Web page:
Shooting on 35mm is good if you can afford it, or know how to use it for that matter, it does not however make your video the best or anything special if your concept is not tight. If you can afford to shoot 35mm and produce a good video, the good video part is what we should applaud, not the fact that it was shot on film, or it cost so and so amount to make, or it was taken to Los Angeles to edit, you can edit as good an hour away in Ghana.’
For someone who is not known to be so radically vocal, a lot of us have been shocked and surprised at Shonaiya’s outburst. But did he make any sense? Absolutely! He hit the nail on the head; doing at the same time, the job of a seasoned filmmaker (to guide), the job of a journalist (to inform and educate) and the job of a critic (to critique). And if we keep sentiments or pride aside, it’ll be easy to see that the dude only wants the best for our emerging industry.
Let me give you a bit more of his venom: ‘A little Film 101 for all the 35mm “wannashoots” out there, It’s all about the LENS and LIGHTING! You can get crisp pictures with a good HD body and some cool Canon lens for a quarter of the cost of shooting and developing 35mm, unless the South African guys are giving you rock bottom bargains (which I doubt, they know you don’t know). 35mm is industry standard for film set for theatrical release (the big screen), music videos are often set for television (the small screen). If you want to shoot on film, you can shoot on 16mm or even 8mm if you want to really rough it. Your fans don’t really know the difference between video and 35mm, all they want to see is YOU, the artiste, because they love you, they want to see you dance, sing, rap, show off your 12-packs (note to P Square) and so on, please stop insulting their intelligence by telling them what you shot the video with or how much it cost, even though it’s true, let us enjoy you and your art.’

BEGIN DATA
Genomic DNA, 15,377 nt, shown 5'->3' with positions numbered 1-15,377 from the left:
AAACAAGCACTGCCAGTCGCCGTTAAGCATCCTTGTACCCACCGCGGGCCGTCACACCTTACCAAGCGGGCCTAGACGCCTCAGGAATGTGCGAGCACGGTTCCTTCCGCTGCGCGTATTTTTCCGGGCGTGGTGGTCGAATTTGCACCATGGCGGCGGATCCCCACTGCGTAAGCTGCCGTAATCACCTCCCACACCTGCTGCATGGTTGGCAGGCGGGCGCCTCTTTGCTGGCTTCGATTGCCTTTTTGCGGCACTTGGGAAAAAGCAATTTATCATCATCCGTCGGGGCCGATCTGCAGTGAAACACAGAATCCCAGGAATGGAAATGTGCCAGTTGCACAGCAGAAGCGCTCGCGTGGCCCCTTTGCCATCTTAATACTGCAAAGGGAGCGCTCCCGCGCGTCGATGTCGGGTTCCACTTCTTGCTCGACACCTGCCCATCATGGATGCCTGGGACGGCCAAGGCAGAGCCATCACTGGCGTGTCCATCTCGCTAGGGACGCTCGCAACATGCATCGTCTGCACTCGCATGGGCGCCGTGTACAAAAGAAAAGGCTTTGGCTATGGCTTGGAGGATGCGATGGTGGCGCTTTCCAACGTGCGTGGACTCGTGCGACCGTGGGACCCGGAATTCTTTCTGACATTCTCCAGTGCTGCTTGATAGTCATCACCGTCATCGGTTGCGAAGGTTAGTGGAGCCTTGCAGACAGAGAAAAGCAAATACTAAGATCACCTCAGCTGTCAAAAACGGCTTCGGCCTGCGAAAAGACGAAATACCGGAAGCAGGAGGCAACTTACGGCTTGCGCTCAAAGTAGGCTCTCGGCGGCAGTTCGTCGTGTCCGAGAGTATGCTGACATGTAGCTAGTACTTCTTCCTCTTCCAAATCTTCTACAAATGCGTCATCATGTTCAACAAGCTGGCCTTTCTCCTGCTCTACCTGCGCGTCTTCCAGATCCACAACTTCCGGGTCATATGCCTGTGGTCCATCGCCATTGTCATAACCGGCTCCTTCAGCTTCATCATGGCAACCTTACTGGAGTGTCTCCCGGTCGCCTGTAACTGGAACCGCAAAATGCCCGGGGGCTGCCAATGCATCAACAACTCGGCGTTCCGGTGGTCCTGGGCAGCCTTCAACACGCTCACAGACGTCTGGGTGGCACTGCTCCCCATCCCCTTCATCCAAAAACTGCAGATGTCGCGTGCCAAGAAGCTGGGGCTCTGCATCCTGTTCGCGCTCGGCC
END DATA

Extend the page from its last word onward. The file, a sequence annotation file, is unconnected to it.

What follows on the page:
The argument is still on-going. For and against. Many are lending their voices to the discourse. And a lot of artistes who hitherto knew next-to-nothing about the difference between HD or DV or celluloid are joining in. in her comment, Lara George, a gospel singer says : ‘Brother, I bless God for u and this write-up. Thanks for making some sense. Please send this page out to everyone because I only stumbled on it by chance. We all need to wake up some!’ in Qudus Onikeku’s words : These are the sort of effort we need, let people understand that the art is not for business men and vulgar opportunists who call themselves pro-whatever… promoters or producers.’
And Bayo Omisore, the editor Of Soundcity Blast writes: ‘I was speaking with my good friend Clarence P who is one of the biggest directors in Nigeria about this whole phenomenon yesterday. He insists that they will all come back when they realise the folly in shooting on film. I spoke with Olu maintain just last week and it was about the same thing. The problem most Nigerian artistes (all, in fact, save three or four of them) have is that they do not in fact know anything about the business in which they are, and would not bother to arm themselves. They lack education. You know what Fela said, ‘follow-follow’. That’s the Nigerian way. One day perhaps…’
The responses are numerous and all so convincing that I’ve had to add my voice. My verdict? We’re paying too much (unnecessary) attention to the COST of videos; too much attention to the glamorous lifestyles (cars, houses, designer accessories etc) at the expense of CREATIVITY and ORIGINALITY. If only homeboys will spend half the amount of funds, attention, time and energy spent on videos and cars, on songwriters, beatmakers and producers. If only people like Ayo Shonaiya will voice out more often.
But that’s not my point. See the kind of creative-constructive discourse even muguns can chart? Thank you Zuckerberg. Thank you Facebook!